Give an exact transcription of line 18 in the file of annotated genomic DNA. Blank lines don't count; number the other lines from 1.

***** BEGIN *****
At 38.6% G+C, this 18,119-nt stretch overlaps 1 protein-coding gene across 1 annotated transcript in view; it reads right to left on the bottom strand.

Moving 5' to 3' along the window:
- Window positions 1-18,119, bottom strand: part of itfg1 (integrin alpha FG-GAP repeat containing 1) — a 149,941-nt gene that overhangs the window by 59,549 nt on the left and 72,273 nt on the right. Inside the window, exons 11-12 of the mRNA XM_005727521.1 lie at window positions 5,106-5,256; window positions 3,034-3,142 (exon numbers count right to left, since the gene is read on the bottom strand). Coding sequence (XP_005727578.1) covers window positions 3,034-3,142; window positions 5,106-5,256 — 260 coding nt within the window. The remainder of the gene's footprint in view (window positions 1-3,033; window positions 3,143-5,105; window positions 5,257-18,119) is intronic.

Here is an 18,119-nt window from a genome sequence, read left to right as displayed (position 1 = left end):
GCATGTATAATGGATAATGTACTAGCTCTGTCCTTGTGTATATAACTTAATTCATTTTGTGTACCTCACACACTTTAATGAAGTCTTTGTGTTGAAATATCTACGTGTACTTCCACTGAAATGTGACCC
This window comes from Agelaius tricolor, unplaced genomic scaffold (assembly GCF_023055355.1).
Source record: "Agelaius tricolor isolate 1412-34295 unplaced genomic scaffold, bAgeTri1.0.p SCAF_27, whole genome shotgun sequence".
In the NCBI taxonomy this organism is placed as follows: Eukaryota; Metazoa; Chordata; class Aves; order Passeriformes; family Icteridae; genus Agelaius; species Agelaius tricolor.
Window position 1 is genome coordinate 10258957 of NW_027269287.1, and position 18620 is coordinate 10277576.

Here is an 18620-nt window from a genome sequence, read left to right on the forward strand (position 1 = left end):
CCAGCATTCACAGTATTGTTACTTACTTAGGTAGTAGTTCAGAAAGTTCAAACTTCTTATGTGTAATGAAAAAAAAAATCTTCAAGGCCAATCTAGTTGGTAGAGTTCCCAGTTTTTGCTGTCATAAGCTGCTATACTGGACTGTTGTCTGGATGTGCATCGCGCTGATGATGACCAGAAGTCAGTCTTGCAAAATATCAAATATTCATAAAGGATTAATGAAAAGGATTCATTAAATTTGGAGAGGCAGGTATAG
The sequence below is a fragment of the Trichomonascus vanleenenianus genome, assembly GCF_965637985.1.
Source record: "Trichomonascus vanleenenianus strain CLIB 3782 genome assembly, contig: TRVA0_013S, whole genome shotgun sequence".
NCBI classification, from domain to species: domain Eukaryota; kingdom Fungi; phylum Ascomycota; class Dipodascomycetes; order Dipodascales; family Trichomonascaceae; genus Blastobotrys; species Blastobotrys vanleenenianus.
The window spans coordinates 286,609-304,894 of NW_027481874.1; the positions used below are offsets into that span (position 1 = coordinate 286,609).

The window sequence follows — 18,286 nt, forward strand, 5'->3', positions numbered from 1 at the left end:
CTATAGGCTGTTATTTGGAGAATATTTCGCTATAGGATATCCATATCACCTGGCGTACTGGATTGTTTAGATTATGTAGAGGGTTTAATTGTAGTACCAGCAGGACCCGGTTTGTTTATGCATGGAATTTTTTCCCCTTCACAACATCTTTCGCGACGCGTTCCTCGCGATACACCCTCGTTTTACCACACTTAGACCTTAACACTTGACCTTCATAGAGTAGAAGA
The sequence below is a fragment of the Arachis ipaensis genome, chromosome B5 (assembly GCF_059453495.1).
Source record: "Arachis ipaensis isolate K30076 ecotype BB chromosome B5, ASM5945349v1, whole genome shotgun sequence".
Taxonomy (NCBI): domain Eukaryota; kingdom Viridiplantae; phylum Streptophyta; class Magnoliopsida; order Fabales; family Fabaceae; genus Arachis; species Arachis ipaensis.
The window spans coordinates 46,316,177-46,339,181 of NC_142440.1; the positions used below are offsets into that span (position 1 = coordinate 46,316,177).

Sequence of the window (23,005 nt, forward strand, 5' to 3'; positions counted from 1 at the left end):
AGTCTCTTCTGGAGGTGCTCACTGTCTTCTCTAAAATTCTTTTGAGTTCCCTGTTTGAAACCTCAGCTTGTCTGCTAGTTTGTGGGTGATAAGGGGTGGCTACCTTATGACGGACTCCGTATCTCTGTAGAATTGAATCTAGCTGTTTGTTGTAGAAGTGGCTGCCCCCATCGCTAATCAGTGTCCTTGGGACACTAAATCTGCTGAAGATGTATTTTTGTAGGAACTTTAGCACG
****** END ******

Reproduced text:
The sequence below is a fragment of the Arachis ipaensis genome, chromosome B5 (assembly GCF_059453495.1).